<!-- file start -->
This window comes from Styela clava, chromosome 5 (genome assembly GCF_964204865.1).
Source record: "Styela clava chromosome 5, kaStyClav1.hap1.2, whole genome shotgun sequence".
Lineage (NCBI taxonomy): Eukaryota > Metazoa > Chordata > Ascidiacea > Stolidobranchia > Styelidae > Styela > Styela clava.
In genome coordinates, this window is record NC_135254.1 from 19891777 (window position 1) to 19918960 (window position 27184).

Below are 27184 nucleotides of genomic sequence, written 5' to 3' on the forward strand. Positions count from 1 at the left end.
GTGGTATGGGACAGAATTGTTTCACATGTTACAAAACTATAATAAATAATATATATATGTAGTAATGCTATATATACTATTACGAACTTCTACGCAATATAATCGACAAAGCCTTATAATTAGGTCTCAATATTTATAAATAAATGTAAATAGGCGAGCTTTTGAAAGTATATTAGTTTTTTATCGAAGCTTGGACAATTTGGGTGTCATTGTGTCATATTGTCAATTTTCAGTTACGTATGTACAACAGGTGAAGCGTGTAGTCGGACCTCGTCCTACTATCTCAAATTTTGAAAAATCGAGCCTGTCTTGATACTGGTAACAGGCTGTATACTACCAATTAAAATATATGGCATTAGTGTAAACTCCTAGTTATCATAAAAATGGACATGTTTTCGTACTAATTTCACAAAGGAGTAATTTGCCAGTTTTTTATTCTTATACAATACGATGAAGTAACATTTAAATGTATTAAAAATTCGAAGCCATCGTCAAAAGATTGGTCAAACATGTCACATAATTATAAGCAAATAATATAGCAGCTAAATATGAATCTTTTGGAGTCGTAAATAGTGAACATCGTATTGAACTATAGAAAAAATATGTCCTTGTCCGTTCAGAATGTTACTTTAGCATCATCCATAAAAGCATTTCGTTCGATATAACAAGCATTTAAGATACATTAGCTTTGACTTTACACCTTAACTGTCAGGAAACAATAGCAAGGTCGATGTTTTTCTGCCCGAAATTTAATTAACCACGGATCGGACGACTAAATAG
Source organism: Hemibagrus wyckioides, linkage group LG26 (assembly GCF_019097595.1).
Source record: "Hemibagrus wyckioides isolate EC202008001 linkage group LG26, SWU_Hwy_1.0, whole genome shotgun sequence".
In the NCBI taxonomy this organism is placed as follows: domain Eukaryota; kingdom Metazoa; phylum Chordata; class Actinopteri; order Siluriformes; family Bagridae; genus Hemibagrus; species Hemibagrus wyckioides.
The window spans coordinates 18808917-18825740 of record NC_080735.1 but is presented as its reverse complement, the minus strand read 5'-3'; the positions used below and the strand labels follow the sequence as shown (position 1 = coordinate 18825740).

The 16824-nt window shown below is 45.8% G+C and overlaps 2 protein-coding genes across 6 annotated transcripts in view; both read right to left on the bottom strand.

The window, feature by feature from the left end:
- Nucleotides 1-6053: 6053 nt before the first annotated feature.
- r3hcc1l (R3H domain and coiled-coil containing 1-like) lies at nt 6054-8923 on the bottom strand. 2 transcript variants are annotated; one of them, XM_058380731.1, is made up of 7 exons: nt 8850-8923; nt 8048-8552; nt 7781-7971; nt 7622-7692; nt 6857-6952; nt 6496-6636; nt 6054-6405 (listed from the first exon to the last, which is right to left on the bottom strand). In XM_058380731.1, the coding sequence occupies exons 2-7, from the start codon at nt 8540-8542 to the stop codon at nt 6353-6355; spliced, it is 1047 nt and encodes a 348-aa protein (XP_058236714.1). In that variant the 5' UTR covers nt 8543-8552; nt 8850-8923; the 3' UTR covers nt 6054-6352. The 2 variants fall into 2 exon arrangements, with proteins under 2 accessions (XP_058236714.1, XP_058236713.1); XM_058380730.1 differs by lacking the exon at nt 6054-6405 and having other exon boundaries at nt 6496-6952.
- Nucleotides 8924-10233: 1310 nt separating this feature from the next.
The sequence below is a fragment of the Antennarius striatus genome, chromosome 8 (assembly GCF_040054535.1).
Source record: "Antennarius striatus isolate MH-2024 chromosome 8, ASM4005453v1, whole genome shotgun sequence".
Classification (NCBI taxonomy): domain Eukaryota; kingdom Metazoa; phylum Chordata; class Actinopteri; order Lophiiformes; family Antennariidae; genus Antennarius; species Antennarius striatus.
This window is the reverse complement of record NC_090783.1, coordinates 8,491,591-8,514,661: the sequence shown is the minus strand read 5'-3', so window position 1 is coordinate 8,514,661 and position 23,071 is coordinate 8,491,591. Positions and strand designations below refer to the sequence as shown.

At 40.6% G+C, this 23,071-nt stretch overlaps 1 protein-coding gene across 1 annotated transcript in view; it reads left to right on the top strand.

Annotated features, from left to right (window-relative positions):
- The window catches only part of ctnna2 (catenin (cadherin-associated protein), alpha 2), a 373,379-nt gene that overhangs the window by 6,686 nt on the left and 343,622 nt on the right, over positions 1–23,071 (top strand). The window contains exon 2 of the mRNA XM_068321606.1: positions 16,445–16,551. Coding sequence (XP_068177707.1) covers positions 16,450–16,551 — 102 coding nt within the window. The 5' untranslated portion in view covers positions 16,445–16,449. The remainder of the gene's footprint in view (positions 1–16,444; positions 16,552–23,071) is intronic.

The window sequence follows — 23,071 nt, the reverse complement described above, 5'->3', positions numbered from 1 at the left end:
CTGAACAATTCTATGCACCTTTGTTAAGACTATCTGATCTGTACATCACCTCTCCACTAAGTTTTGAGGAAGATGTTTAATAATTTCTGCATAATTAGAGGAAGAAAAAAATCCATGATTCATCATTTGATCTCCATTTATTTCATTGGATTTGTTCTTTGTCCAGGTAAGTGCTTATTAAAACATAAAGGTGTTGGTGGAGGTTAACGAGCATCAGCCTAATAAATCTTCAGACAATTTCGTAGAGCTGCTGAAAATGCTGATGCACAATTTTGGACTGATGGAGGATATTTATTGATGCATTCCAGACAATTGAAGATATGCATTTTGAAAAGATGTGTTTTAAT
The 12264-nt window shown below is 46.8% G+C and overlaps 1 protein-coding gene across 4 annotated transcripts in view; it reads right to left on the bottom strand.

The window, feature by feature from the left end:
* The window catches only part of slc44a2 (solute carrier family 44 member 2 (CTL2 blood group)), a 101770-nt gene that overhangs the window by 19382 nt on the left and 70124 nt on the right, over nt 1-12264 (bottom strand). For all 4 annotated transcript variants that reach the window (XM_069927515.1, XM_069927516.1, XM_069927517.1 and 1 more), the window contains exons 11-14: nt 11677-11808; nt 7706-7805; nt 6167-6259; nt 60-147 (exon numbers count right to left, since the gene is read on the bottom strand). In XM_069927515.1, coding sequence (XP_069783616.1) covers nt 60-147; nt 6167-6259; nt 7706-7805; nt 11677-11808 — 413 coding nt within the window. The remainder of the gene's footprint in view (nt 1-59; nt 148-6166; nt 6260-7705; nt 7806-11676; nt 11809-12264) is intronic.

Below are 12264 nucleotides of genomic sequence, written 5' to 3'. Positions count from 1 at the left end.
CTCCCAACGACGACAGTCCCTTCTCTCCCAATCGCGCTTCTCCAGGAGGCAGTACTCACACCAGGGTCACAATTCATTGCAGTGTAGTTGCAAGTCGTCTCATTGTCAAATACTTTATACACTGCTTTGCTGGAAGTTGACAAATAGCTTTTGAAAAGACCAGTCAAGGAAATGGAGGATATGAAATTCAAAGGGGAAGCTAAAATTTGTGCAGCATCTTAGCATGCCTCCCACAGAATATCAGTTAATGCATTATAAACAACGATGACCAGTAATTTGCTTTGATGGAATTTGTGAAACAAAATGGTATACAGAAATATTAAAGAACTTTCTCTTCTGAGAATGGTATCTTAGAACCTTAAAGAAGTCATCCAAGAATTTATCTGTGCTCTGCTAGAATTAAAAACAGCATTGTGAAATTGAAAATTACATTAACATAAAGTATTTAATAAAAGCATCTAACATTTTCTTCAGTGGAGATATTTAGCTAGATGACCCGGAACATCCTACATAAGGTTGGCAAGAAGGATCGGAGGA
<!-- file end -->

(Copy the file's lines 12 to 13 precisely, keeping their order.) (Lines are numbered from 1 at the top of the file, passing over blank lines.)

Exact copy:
The window, feature by feature from the left end:
- Nucleotides 1-6053: 6053 nt before the first annotated feature.